No one's post-military path is exactly the same. Newly separated veterans can experience varying degrees of unemployment and underemployment after leaving the military. Whether choosing to go into academia or into the workforce, vets can have both positive and negative experiences. But all of them, the study notes, will encounter at least one significant challenge.
Many of the respondents of the study reported using Department of Defense programs and resources to overcome those challenges, including mental health services. Many also lamented the fact that the military usually discusses two paths for veterans leaving the military: education or employment. They would like the military to add entrepreneurship to their post-military training regimens
For separating veterans, the entrepreneurs interviewed in the study suggest finding a mentor to help guide them in their new lives, no matter which of the three paths they choose.
An education period can occur at any stage throughout the journey to business ownership and can even happen multiple times along the way. This includes getting degrees while still in the military or getting multiple degrees at different times after leaving the service.
Many veteran entrepreneurs interviewed used their GI Bill benefits to pursue some kind of university-level education, as the provisions in the bill eased their financial hardships during their transition periods. They also said the process was easier when attending schools with dedicated veterans offices or large veteran populations.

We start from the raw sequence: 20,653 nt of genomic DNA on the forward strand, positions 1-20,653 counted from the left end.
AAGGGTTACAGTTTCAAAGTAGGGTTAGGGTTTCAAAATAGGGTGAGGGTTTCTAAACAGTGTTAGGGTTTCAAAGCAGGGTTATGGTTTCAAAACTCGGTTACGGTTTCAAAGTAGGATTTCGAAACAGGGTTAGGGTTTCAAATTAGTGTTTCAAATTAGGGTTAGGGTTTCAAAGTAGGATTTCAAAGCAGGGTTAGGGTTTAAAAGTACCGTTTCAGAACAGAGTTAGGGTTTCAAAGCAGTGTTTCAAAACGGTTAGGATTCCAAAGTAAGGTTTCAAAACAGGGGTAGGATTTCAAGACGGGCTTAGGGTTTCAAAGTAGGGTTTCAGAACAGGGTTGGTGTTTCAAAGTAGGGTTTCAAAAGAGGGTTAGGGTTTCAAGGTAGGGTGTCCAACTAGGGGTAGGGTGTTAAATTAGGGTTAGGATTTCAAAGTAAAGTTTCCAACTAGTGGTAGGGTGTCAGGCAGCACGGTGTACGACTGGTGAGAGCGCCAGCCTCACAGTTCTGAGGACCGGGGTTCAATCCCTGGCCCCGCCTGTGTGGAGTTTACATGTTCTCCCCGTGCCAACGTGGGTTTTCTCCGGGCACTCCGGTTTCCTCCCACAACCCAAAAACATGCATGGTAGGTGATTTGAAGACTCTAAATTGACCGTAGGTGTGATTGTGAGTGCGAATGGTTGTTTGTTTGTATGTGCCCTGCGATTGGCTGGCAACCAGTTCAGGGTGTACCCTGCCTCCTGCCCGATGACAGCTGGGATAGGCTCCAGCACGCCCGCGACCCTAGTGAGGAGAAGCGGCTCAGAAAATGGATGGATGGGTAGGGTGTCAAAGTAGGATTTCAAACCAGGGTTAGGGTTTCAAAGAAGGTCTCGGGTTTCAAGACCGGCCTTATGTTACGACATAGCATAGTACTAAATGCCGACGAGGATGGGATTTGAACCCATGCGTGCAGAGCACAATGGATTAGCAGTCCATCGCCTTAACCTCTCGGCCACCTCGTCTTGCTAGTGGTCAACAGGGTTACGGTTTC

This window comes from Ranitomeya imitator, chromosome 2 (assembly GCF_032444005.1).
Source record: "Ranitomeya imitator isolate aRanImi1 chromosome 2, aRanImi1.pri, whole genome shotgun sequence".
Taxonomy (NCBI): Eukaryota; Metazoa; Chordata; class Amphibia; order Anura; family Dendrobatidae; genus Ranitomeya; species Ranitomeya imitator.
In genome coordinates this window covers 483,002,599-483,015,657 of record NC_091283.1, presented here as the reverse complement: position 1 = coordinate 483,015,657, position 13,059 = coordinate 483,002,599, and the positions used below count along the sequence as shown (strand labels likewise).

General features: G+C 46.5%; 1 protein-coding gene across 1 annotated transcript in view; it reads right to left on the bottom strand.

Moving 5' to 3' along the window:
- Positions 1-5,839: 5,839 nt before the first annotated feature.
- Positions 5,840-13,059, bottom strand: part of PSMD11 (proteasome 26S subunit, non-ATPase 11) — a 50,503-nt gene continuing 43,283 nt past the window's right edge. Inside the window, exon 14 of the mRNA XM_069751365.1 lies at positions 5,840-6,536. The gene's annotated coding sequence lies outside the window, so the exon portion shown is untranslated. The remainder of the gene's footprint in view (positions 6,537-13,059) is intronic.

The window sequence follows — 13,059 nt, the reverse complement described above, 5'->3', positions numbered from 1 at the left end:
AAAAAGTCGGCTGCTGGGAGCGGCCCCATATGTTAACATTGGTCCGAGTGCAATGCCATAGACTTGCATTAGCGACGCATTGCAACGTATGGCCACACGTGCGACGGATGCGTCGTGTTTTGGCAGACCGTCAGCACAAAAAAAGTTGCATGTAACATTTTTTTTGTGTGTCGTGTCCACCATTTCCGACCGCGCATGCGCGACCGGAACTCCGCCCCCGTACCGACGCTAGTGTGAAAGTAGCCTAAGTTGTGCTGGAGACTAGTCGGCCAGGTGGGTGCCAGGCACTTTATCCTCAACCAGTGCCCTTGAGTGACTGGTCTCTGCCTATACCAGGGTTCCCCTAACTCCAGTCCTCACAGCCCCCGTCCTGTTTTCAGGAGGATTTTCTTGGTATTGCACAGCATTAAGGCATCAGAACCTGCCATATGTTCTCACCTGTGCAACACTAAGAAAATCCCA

4. Entrepreneurship Exploration
Exploring the idea of entrepreneurship also can occur at multiple points throughout the journey. This is the time veterans feel inspired to start a business, consider which business to go into or have any real thoughts related to their entrepreneurial aspirations.
The top three reasons cited for wanting to start a business were freedom, flexibility and control of being one's own boss, their personal skills, interests, and education or civilian career background and the possibility of financial independence or additional income.
5. Becoming an Entrepreneur
When a veteran actually starts their business, using resources to overcome the challenges involved with getting their business off the ground, they enter this phase. It also includes any resources used to improve their social or emotional well-being as an entrepreneur. Remember: Getting a business started is hard work.